To advance, learn to sell 

Developing sales skills is a key to a young CPA’s career development. 
by Scott Cytron 

To advance, learn to sellCPA license? Check. Learning the latest tax code or regulations? Check. Work with clients on engagements? Check.

Prospect for new business and learn how to sell? What? Is this part of your job?

Successful young CPAs say that selling is indeed one of the key skills that they must concentrate on to advance their careers.

“I’m at a point in my career where I’m strong on the technical side, so in order for me to continue to be challenged and grow, I know I need to start focusing on selling and expanding our firm’s footprint,” said Andy Coutts, CPA, manager of Assurance Services at SS&G, a full-service firm with offices in Ohio, Illinois, Kentucky, and New York City. “The sooner I refine these skills, the better.”

Coutts has worked in public accounting for more than seven years, including serving two years with SS&G in its Chicago office. He believes mastering the selling process is a great way for accountants to get a leg up on the competition in the short term—and to  secure long-term success for themselves and their firm.

“I know younger members of a firm feel their focus should be on existing work instead of selling new work,” he said. “However, being able to attract new clients is also very important to professional development, career advancement, and the firm’s bottom line.”

Sonia Freeman, CPA, director and audit practice leader at PKF Texas in Houston, is familiar with what young professionals go through to learn how to sell. The firm refers to its younger staff as “cubesters,” a group whose first step to selling is taking the initiative to get to know the clients.

“If you want to be valuable to your employer or firm, you must develop relationships with existing clients, first, then combine technical competence with the ability to sell by introducing your firm’s services to those interested,” she said. “They can be existing clients, prospects and even referral sources.”

In order to become better at selling, Freeman advises young CPAs to reach out to senior members in the firm to find out how they progressed in their career. She also suggests that young CPAs ask to be included, where appropriate, in prospect meetings.

Taking a team approach to developing new business also helps.

“At PKF Texas, we encourage our younger team members to sell the firm, first, then sell our services, whether the services are in your discipline or another area,” Freeman said. “It’s not about just selling what you do, but also getting clients and prospects to the right people in your firm who handle complementary services.”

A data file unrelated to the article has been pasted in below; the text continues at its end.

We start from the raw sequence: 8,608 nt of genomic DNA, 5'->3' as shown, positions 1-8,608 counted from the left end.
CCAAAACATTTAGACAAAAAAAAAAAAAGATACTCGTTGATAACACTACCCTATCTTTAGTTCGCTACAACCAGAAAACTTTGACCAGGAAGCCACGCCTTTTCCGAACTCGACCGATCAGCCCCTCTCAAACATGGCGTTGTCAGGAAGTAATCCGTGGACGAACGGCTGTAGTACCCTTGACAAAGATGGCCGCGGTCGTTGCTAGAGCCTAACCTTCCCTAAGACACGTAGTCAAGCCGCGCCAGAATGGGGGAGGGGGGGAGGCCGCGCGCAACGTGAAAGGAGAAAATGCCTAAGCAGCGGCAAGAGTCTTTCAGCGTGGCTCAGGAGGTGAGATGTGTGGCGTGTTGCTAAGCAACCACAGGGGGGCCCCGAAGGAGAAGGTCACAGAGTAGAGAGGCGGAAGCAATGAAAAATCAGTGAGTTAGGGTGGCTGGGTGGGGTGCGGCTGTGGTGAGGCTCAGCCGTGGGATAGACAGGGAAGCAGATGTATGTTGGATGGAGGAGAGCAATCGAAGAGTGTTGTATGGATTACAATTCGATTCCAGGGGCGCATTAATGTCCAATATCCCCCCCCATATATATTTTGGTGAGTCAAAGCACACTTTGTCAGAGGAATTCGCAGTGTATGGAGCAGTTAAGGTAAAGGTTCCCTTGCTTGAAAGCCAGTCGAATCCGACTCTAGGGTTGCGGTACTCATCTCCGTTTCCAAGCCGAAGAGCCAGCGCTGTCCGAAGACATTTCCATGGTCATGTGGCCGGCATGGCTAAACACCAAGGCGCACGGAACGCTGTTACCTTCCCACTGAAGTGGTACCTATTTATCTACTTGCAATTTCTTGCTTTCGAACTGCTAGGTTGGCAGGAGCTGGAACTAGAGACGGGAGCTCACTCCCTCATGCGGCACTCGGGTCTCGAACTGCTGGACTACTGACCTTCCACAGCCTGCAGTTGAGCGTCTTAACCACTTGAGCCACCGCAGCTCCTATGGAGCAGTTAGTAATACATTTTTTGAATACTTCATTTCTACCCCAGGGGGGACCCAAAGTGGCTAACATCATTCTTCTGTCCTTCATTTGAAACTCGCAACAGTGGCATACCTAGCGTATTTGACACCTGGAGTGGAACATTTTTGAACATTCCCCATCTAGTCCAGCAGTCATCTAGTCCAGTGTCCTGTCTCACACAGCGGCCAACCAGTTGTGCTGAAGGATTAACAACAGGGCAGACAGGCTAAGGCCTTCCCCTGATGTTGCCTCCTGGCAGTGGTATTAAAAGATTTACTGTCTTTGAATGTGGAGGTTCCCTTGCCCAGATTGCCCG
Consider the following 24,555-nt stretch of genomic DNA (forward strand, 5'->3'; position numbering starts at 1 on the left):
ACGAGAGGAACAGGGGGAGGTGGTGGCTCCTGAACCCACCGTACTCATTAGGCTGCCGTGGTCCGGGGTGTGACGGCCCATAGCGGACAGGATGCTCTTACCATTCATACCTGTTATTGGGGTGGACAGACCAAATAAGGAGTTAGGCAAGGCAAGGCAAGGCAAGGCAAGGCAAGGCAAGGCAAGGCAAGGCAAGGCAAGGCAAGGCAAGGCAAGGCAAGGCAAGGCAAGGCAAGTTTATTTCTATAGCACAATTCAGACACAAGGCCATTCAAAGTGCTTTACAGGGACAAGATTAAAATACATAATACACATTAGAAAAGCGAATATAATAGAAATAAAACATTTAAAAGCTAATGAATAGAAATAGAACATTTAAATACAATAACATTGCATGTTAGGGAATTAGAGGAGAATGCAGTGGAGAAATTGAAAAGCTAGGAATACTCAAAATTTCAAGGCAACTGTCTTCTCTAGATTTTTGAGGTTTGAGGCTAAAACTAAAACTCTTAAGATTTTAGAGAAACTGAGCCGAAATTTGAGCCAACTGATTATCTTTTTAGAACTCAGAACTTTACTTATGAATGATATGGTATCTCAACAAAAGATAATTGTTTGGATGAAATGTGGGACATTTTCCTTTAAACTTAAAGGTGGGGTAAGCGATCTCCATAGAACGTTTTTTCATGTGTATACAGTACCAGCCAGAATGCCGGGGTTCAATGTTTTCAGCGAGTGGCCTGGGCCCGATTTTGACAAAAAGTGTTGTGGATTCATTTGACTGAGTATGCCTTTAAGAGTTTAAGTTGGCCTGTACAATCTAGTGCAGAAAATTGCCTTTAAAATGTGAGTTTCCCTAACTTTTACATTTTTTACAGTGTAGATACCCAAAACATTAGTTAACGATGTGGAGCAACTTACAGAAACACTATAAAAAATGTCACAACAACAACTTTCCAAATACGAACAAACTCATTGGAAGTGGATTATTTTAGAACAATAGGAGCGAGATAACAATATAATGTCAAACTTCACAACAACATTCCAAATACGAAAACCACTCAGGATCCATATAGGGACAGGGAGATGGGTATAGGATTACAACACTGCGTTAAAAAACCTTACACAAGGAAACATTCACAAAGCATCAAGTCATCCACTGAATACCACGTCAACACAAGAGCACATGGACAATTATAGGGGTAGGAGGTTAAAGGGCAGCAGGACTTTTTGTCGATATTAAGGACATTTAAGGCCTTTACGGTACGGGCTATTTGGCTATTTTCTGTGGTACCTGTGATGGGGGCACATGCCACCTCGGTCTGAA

Coutts said he cultivates contacts while staying true to who he is—which sometimes means mixing work with personal time.

“I’m an avid tennis player, so I try to make it a point to personally connect with others participating in a league or drill with me, knowing that they may need my help or know someone who does,” he said. “When it comes to selling, I feel it is very much about connecting on a personal level. There are other firms qualified to provide similar services, so for me, the selling process should be focused on finding and nurturing the right connection, even if it doesn’t result in an immediate win.”

Firms can help encourage young CPAs to sell by offering incentive programs and providing sales-based training. Training begins with teaching young CPAs how to listen for triggers and realize there may be an opportunity.

“At PKF Texas, we had a client that started out needing outsourced accounting, but ended up using services from multiple departments because we saw areas for the client to grow and get help throughout the process,” Freeman said. “There is a mystique to sales that sometimes feels uncomfortable. If we can begin the process of training team members to understand that sales really begins with developing relationships and knowing how to pursue opportunities, then selling can actually be fun!”

How will you learn how to sell? Here are three best practices:

  1. Attend weekly networking meet-ups or niche industry meetings and actively participate in discussions. When you participate, attendees will want to know more about you and what you do.

  2. Use social media to connect with people you don’t know; LinkedIn is a great way to develop relationships.

  3. Ask a senior member in your firm if you can attend prospect meetings to learn how to talk about what the firm offers in a way that benefits the prospect. You’ll also learn how to close the deal.

Scott Cytron is president of Cytron and Company. 

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